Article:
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Creative Arts Day Speaker

Tui Snider

Tui Snider is an award-winning author, photographer, musician, and speaker who specializes in quirky, haunted, and downright bizarre destinations. As she puts it: "I used to write fiction. But then, I moved to Texas!"

Snider's writing and photography has been featured vy a variety of publications including Coast to Coast AM, FOX Travel News, LifeHack, Sky Europe, easyJet, the City of Plano and more.

Snider's award winning books inspired by the Lone Star state include Paranormal Texas, The Lynching of the Santa Claus Bank Robber, and Unexpected Texas. In 2016, she served as the writer and photographer in residence for Tarleton State University's Langdon Review and is currently teaching classes based on her books at Texas Christian University.

Tui has several new books in progress, including Messages from the Dead: A Field Guide to Cemetery Symbols, as well as book about the Great Texas Airship Mystery of 1897. She enjoys connecting with readers all over th world through her website. and @TuiSnider on Twitter.

Guest Commentary

Years ago, I visited the doctor to discuss a lingering cough. From the start of the exam, however, it felt as if we were discussing more than just my health.

“This cough of yours,” the doctor began, “is it productive?”

“Actually, it’s a total slacker!” (Yes, I said, “slacker.” Did I mention this was the 90s?)

As the exam progressed, I added that I sometimes got a sharp pain when breathing in.

“Ah!” the doctor exclaimed earnestly, bobbing his head up and down as if he heard this all the time. “You feel pain upon inspiration.”

“Pain upon inspiration?”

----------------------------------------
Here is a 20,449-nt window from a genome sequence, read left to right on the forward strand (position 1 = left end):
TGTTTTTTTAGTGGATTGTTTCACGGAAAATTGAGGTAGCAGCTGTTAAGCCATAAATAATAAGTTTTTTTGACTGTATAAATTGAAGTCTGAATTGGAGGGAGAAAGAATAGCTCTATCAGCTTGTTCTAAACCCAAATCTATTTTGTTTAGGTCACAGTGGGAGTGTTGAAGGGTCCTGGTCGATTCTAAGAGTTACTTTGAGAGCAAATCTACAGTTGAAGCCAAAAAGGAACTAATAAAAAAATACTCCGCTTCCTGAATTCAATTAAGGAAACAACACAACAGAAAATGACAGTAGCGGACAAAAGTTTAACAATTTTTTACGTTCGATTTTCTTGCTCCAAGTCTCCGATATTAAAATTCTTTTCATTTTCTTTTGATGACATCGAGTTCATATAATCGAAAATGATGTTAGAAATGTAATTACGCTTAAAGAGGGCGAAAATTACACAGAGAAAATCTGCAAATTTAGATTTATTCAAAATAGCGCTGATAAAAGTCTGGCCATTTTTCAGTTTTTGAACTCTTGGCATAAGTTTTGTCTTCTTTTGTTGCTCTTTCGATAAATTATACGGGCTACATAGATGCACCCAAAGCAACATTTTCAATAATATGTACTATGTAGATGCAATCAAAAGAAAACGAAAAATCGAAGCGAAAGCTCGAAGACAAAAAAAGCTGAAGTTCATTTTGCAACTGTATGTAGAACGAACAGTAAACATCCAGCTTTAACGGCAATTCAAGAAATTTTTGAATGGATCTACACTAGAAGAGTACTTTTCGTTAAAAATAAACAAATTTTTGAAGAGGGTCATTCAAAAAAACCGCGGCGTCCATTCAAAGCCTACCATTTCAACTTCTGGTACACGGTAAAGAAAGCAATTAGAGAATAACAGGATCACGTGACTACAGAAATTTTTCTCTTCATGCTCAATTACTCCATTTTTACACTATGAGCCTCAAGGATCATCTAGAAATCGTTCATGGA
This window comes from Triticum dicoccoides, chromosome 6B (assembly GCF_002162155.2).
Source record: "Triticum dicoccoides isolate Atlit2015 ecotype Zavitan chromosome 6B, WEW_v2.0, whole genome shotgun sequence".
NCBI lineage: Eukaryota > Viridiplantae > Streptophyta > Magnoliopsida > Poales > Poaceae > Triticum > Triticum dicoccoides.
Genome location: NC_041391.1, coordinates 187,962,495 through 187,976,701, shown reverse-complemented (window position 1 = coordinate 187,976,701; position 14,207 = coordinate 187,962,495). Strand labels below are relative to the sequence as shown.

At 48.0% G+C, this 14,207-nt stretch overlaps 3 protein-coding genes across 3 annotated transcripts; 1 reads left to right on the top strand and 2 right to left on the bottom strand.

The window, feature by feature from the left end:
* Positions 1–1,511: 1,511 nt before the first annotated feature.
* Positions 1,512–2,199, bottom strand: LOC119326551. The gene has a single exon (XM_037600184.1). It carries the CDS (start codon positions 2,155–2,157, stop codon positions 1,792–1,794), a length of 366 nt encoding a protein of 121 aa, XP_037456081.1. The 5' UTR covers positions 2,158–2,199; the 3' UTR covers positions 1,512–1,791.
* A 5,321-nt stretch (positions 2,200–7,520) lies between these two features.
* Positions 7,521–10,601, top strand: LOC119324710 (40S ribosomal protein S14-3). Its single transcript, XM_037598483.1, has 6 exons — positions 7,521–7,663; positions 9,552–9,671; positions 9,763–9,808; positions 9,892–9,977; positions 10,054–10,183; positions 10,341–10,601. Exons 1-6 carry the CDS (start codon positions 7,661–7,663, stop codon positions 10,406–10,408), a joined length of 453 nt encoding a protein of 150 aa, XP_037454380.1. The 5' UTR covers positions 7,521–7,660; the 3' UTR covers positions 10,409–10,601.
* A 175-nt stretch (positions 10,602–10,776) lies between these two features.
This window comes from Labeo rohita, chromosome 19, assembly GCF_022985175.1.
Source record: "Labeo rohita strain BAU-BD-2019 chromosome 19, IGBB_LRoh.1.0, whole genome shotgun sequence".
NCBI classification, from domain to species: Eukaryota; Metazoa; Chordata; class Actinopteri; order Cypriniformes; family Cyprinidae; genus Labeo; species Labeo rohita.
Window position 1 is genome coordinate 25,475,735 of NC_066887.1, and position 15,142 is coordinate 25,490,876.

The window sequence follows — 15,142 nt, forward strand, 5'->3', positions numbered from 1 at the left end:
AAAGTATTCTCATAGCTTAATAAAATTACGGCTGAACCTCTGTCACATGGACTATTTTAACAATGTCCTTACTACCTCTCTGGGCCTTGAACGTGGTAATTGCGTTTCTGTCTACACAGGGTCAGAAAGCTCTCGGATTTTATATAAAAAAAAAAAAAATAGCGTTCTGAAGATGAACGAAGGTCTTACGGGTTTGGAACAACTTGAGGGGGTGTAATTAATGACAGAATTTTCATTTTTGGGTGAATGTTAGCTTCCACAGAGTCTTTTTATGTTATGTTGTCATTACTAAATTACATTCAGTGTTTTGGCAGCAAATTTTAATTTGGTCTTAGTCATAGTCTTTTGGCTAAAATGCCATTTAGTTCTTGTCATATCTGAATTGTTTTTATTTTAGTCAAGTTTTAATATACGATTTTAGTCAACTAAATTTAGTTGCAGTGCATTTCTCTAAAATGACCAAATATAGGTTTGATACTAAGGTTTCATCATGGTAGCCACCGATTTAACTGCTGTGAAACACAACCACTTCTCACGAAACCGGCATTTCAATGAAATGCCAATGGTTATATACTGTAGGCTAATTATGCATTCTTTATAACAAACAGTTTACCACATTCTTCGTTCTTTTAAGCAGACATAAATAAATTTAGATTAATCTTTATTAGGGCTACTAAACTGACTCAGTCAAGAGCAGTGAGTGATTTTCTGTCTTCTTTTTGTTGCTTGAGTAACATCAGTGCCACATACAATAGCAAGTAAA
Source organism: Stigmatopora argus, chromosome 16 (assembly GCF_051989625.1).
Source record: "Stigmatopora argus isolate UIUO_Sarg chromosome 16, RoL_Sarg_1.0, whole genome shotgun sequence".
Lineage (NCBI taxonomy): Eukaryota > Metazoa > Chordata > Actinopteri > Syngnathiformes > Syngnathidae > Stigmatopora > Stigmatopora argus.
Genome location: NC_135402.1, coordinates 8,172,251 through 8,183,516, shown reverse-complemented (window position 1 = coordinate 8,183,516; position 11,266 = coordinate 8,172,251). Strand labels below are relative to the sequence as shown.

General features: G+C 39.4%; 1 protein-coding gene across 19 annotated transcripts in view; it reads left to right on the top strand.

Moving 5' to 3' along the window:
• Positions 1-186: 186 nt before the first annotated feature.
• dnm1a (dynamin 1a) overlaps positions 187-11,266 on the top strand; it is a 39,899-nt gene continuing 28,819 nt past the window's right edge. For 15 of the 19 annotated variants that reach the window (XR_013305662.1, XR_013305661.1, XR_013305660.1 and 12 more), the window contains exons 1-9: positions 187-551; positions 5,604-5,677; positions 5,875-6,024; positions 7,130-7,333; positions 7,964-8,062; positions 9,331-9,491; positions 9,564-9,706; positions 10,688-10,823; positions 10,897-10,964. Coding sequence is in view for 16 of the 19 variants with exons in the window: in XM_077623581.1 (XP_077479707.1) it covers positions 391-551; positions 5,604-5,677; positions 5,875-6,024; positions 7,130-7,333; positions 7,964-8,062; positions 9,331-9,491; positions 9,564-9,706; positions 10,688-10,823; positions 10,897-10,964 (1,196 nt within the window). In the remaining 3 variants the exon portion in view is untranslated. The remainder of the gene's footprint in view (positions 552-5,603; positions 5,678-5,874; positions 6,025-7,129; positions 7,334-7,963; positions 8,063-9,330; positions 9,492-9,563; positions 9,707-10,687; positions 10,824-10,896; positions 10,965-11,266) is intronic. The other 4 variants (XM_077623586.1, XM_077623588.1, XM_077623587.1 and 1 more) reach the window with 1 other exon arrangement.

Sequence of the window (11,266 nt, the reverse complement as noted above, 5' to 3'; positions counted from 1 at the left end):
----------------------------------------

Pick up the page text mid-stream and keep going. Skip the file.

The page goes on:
“Inspiration is medical lingo for breathing in,” he explained. “Expiration is breathing out, and,” he added with a laugh, “I’m sure you know what it means to expire.”

For days after our appointment, “pain upon inspiration” tumbled through my brain. Something about that little phrase snagged me in a way I couldn't’t explain. I found myself doodling those words on napkins and notepads like a cryptic mantra.

I often hear creative people speak of inspiration as something fleeting and unpredictable, like a rare bird you might glimpse in your backyard. Back then, I felt the same way. I thought of inspiration as a ckle thing that came and went, a lucky lightning strike that either carried your creative projects from start to nish or abandoned you completely.

After that doctor’s appointment, however, my relationship to creativity changed in a very freeing way. If inspiration simply meant “breathing in,” then not only was it a natural and mandatory act keeping our creative selves alive, but it was also something we could control.

Rather than thinking of inspiration as something that either happened to me or did not, I now thought of it as a process I either participated in or did not. I no longer needed to nervously wait for inspiration to show up. Instead, I needed to show up so that inspiration could occur. All this time it wasn't’t inspiration being fickle, it was me!

Just as there’s a rhythm to our breathing, there’s a rhythm to our creativity, and this new perspective played right into that. The next time I sat down to write a song, for instance, I took a moment to figuratively breathe in. I slowed down and took in my surroundings, observing all the thoughts and feelings swirling around in my head, the scenery out the window, even the sensations in my body. Suddenly, out of that big tangled mess, a sparkling little idea appeared, an idea that I gleefully chased down the page.

It’s a great feeling when one word leads to another and you can barely keep up, but it doesn't’t last forever. At some point, after all, you need to breathe out. This is nothing to worry about. It’s just part of your creative rhythm. When this happens, either take a break, or turn once more to your surroundings. What do you see right here? What do you feel right now? These are your creative gifts. This is your inspiration.